Dove Sound Recordings Charlotte NC

Local resource for dove sound recordings in Charlotte, NC. Includes detailed information on local businesses that provide access to dove sound recordings, dove song recordings, and dove bird houses, as well as advice and content on attracting doves, dove feeders, dove types, and dove descriptions.

John's Toy Hobby Shop
(704) 865-8141
401 Cox Rd
Gastonia, NC
 
Carolina Electric Train Center
(704) 527-0392
144-D Freeland Lane
Charlotte, NC
 
HobbyTown USA
(704) 544-2303
McMullen Creek Market
Charlotte, NC
 
A Ready To Run Hobby Store
(704) 455-2220
3600 Hwy 49
Harrisburg, NC
 
John's Toy & Hobby Shop
(704) 865-8141
3418 S. New Hope Rd
Gastonia, NC
 
Trains LTD., LLC
(704) 525-1919
3100 South Blvd.
Charlotte, NC
Store Type
Walk-in Store, Online Store, Phone & Mail Order

Trains Limited LLC
(704) 566-9070
Reddman Square 5600 Albemarle Road
Charlotte, NC
 
HobbyTown USA
(704) 509-5717
3710 B West W.T. Harris Blvd
Charlotte, NC
 
Union Station Trains
(704) 821-9536
109 Indian Trail Road
Indian Trail, NC
Store Type
Full Retail Store Front

Hobbytown Usa
(704) 544-2303
8332 Pineville Matthews Rd Ste 204
Charlotte, NC
 

Mourning Dove

Zenaida macroura L 12 ½ " WS 18" WT 4.2 OZ (120g)

Photo by Maslowski Wildlife Productions.

Listen to a mourning dove.

A long, tapered tail enhances the slender profile of this cool brown and pinkish dove. An irregular smattering of black spots dots the coverts and secondary wing feathers. Males usually are bluer on the crown and nape than females but there is some overlap. Breeding pairs can sometimes be sexed by plumage, but in larger flocks it is not reliable and young males are inseparable from females. Feet are bright reddish pink; the flesh around the eye is turquoise.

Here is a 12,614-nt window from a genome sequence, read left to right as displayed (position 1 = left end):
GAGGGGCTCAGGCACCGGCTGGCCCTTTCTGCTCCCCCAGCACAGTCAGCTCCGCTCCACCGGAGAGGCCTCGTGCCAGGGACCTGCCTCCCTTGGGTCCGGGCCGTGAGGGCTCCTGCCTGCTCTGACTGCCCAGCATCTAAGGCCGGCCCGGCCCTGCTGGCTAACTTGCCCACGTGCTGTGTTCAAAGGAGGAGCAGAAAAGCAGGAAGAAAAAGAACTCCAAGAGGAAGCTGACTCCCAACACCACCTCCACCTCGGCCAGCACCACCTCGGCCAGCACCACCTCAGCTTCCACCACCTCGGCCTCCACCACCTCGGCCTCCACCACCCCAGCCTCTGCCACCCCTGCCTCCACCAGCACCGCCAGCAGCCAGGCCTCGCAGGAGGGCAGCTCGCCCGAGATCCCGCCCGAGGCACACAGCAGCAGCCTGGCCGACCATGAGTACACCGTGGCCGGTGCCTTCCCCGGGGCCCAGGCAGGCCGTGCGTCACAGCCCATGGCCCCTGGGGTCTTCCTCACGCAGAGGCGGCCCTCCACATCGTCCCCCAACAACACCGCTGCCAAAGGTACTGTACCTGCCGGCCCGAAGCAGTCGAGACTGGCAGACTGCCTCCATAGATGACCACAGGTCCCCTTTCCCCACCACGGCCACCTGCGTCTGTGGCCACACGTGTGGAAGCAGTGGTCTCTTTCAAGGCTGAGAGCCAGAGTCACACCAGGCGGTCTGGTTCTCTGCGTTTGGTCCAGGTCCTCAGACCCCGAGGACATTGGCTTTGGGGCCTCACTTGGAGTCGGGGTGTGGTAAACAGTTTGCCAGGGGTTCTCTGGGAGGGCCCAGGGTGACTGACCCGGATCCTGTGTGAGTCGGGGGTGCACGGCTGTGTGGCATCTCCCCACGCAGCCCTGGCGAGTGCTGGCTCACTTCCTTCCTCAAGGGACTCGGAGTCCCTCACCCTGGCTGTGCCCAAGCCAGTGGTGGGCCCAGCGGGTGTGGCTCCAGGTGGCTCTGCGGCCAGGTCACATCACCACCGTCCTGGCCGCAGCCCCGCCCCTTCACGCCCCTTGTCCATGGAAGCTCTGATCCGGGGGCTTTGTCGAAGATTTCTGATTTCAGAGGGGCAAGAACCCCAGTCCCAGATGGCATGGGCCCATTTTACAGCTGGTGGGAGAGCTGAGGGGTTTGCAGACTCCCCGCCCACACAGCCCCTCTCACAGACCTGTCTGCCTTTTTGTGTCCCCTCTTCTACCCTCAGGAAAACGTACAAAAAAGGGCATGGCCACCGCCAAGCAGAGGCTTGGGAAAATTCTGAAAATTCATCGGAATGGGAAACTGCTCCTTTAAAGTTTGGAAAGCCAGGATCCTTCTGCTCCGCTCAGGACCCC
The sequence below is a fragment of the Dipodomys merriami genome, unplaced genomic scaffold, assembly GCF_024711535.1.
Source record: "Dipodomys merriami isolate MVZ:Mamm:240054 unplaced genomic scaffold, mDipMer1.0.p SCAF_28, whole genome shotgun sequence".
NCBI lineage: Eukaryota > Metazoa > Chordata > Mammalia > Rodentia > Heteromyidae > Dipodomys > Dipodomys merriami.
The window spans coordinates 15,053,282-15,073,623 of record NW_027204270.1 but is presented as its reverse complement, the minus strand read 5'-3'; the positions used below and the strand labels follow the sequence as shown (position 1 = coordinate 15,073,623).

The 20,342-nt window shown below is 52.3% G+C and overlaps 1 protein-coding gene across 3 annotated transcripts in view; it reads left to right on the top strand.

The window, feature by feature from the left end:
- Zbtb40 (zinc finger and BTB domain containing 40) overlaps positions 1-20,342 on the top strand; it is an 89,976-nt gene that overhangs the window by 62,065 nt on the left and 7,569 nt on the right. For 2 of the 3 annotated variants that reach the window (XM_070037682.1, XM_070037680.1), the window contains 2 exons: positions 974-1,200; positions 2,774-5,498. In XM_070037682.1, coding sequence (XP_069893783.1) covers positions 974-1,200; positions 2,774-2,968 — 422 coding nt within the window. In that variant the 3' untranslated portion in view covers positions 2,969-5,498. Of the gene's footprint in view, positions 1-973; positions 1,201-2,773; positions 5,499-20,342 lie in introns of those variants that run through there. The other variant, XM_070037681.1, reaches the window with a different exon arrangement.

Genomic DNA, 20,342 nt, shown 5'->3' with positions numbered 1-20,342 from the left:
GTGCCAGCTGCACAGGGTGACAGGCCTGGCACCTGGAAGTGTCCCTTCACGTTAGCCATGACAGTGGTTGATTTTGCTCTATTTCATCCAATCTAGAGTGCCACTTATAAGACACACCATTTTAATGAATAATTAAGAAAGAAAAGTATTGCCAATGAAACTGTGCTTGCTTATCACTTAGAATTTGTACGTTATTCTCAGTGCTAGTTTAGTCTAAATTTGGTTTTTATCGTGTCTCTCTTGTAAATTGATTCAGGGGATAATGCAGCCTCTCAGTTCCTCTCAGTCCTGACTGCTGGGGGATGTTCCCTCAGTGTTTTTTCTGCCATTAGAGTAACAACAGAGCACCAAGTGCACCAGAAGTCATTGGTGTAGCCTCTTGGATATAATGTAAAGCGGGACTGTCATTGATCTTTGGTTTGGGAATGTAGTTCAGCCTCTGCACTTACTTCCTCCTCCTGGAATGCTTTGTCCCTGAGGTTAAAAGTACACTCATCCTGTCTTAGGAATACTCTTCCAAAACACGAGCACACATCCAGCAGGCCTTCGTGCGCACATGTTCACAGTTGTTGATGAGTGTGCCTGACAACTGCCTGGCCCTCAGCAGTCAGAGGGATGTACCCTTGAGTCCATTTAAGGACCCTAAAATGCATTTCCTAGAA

Mourning doves occupy most habitats in North America and have been found nesting to 10,000 feet in western mountains. Although they stay in pairs during the nesting season, they travel in flocks of a dozen to several hundred during other seasons. Immatures begin flocking together in summer, and adults join these flocks as they finish breeding. Flocks move between agricultural fields, where waste grain and weed seeds abound, but often frequent suburban yards and especially feeding stations. There is a large general migratory movement southward in autumn, but many birds are resident throughout the winter even in the northern plains states and southern Canada.

The male's song is a low, mournful oooah, ooh, ooh, ooh , easily imitated by whistling through cupped hands. Females may coo softly in reply. The alarm call is a rough Whoo!

This sound file requires ...

Author: Bird Watcher's Digest

Copyright2010 Bird Watcher's Digest

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